Last year was my first pride, the first parade I'd attended in my new skin, in my new guise. I ignored the commercialism, the sponsorship from capitalist companies that attached themselves to buses with rainbows strewn from mirrors. None of that mattered, because I wasn't there for that; I wasn't, as it was suggested by some work colleagues, imposing myself on 'their' party. They meant no malice but somehow they didn't know not to assume, not to read me in their default way: straight.
But that's not what I am, I'm not straight.
Standing on the side of the road with my friends, an amnesty international sticker plastered to one breast, tears sprung into eyes not previously fully opened.
It was the flag that did it; the pink/blue/purple striped one waved loftily by marchers smiling enough to make their cheeks ache - smiling so wide it reached to the edges of the road and spread to everyone in the crowd,
In the wake of a tragedy like the one that occurred in Orlando, solidarity and community is needed. Given that many of the people I know still read me in the way my colleagues did a year ago, I couldn't be as open about my sorrow as I wanted, couldn't without explaining, without coming out. I was still scared, still unsure about being myself.
But the time for fear is over. The time for pretending, for passing without resistance, is over. Visibility is what our community needs, to be louder, prouder, for those of us who live in relative privilege, able to express ourself with a higher level of freedom, to shout from the rooftops about our love and lovers, about our desire no longer to hide.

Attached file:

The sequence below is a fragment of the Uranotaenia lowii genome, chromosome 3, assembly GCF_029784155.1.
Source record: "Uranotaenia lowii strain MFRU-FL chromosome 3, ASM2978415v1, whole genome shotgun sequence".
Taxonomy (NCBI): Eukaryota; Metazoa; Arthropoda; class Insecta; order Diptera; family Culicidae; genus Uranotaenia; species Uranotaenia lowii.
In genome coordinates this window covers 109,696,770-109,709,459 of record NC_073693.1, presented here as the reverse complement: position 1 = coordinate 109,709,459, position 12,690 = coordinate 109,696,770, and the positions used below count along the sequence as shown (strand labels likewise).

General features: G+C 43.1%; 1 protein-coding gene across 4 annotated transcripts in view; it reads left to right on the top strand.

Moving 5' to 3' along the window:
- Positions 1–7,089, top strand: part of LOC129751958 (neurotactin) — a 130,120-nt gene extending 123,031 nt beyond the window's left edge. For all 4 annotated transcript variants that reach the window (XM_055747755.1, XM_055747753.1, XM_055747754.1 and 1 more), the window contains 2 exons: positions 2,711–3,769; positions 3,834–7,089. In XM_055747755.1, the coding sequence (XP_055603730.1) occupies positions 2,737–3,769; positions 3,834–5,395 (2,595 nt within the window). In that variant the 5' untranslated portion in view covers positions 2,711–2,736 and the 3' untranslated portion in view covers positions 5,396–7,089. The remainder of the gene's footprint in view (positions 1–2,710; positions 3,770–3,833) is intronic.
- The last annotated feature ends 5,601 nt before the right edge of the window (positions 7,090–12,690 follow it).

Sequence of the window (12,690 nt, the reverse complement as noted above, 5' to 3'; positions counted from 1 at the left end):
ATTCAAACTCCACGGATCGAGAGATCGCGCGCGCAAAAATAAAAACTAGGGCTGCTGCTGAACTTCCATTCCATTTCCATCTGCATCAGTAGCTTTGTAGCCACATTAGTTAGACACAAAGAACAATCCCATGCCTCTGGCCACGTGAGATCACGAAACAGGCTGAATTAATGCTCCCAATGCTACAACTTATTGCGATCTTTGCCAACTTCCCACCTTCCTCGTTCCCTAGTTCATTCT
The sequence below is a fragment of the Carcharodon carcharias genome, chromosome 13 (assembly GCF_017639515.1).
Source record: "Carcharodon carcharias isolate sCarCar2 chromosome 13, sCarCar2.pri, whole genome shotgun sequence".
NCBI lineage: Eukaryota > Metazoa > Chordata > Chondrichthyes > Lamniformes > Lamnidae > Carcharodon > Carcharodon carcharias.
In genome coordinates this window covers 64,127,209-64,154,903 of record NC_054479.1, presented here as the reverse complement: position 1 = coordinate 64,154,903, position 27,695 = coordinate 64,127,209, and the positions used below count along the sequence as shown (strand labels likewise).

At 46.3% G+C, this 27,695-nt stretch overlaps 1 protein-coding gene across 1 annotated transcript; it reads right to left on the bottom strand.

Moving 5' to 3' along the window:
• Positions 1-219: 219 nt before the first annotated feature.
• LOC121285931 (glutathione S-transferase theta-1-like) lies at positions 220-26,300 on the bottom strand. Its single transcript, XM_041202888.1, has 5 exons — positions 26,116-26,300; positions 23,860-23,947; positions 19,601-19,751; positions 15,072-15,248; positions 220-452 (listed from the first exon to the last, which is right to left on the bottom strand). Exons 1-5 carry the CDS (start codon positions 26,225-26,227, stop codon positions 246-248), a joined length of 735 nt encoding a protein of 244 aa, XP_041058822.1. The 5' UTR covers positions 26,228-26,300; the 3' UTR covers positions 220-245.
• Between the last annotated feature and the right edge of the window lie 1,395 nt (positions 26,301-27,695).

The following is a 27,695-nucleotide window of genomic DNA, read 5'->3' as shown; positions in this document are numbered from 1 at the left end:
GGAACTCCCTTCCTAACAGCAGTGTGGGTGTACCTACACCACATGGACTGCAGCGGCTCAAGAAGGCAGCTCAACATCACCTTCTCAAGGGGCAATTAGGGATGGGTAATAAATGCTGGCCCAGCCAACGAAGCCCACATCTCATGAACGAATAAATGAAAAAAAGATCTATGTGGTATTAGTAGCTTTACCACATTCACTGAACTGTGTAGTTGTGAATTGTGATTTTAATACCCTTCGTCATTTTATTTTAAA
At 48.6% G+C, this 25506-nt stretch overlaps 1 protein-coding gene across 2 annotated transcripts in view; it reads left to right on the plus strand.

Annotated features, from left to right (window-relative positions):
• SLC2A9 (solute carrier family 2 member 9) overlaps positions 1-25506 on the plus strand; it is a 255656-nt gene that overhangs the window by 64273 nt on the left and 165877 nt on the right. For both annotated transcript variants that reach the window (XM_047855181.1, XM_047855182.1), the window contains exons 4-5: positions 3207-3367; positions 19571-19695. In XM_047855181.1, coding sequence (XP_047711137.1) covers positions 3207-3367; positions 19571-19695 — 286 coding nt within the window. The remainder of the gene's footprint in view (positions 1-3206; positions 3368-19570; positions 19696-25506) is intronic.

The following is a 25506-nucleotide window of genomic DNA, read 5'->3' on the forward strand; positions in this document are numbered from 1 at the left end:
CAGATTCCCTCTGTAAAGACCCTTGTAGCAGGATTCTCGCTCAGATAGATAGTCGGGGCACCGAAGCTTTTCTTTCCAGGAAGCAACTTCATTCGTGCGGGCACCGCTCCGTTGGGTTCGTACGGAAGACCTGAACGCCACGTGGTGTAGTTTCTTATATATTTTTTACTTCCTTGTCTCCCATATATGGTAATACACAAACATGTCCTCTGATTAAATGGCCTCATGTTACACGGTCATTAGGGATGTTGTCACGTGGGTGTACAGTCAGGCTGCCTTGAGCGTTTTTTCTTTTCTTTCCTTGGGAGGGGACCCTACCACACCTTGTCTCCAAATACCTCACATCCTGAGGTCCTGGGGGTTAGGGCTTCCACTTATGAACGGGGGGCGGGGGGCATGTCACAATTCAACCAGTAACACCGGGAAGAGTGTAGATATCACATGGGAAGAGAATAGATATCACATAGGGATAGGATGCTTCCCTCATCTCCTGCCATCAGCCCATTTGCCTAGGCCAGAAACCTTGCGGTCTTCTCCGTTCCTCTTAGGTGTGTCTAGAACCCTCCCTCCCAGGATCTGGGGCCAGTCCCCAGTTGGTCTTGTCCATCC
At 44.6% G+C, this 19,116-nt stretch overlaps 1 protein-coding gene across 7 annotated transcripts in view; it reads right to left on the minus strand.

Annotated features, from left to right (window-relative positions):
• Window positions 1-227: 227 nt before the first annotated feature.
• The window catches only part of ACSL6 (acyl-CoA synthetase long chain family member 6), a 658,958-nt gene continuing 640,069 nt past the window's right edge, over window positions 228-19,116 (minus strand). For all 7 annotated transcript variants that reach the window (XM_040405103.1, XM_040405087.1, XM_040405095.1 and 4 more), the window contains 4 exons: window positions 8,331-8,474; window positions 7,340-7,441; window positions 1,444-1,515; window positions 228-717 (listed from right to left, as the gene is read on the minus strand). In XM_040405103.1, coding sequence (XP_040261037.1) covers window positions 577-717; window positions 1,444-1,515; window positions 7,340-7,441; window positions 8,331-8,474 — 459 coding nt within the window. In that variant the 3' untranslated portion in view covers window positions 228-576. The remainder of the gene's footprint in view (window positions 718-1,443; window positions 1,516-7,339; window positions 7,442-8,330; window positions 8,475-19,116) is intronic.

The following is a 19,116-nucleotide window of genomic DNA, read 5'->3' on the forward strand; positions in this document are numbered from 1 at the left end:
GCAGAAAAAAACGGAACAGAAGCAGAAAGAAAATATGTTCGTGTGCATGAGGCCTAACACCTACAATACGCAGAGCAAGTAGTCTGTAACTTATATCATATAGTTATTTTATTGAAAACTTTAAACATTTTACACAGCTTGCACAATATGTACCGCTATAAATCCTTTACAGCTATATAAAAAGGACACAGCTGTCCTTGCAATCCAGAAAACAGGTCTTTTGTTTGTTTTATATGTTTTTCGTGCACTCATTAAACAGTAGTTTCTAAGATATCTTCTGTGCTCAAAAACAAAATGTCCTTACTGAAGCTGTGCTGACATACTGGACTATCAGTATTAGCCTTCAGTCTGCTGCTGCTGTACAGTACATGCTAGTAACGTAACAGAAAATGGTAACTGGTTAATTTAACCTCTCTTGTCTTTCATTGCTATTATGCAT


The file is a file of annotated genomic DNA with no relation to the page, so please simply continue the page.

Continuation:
I am, and have probably always been, bisexual. It has taken so long for me to be able to be open and proud about this fact, due, in part, to a lack of visibility and representation when I was growing up: all our sex education was strictly heterosexual; bi characters in popular culture were categorised by the gender of their partner, not their own definition; language and stereotypes portray us as attention seeking or greedy, put us into binary boxes based on comfortable narrow definitions.
Through meeting people who've shown me that gender and sexuality are not as clear cut as the world wants us to believe, I have learned more about myself than I thought possible. I have been able to love myself in a way that I haven't done since I was a child. I am happier, calmer, I am part of a global community that gives support and companionship, that signals with rainbows and love. I am a queer woman, and I love myself for it.
So when I say I have crushes on women, I don't mean that they'd be an exception to status quo; when I call out people using homophobic, biphobic and transphobic language (and many other slurs), it's not just as an ally; when I attend a pride parade, I am not crashing their party. I am one of them.
I am Bi. I am me. And I'm not going to hide anymore.